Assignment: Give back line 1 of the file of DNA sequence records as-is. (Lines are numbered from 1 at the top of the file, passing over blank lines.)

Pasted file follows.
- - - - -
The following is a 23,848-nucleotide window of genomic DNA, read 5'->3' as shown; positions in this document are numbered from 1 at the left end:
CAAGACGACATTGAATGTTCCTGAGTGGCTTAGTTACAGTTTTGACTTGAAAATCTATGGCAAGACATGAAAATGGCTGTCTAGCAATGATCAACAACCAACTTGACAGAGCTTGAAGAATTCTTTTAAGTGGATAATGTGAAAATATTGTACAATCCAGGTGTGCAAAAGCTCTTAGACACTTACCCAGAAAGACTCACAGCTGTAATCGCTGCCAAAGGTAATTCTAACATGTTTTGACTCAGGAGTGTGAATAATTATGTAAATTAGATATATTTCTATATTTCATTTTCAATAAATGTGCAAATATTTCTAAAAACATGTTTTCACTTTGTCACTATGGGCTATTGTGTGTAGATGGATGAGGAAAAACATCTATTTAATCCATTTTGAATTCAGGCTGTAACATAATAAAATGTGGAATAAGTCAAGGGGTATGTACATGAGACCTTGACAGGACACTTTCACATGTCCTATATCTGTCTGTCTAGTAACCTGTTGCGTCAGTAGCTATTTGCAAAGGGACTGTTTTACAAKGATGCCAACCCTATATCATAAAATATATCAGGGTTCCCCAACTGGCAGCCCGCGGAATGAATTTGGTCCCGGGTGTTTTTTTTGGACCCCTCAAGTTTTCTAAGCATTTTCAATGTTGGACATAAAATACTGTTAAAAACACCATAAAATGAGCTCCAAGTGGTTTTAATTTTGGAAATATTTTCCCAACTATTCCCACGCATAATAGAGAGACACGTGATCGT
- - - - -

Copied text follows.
The following is a 23,848-nucleotide window of genomic DNA, read 5'->3' as shown; positions in this document are numbered from 1 at the left end: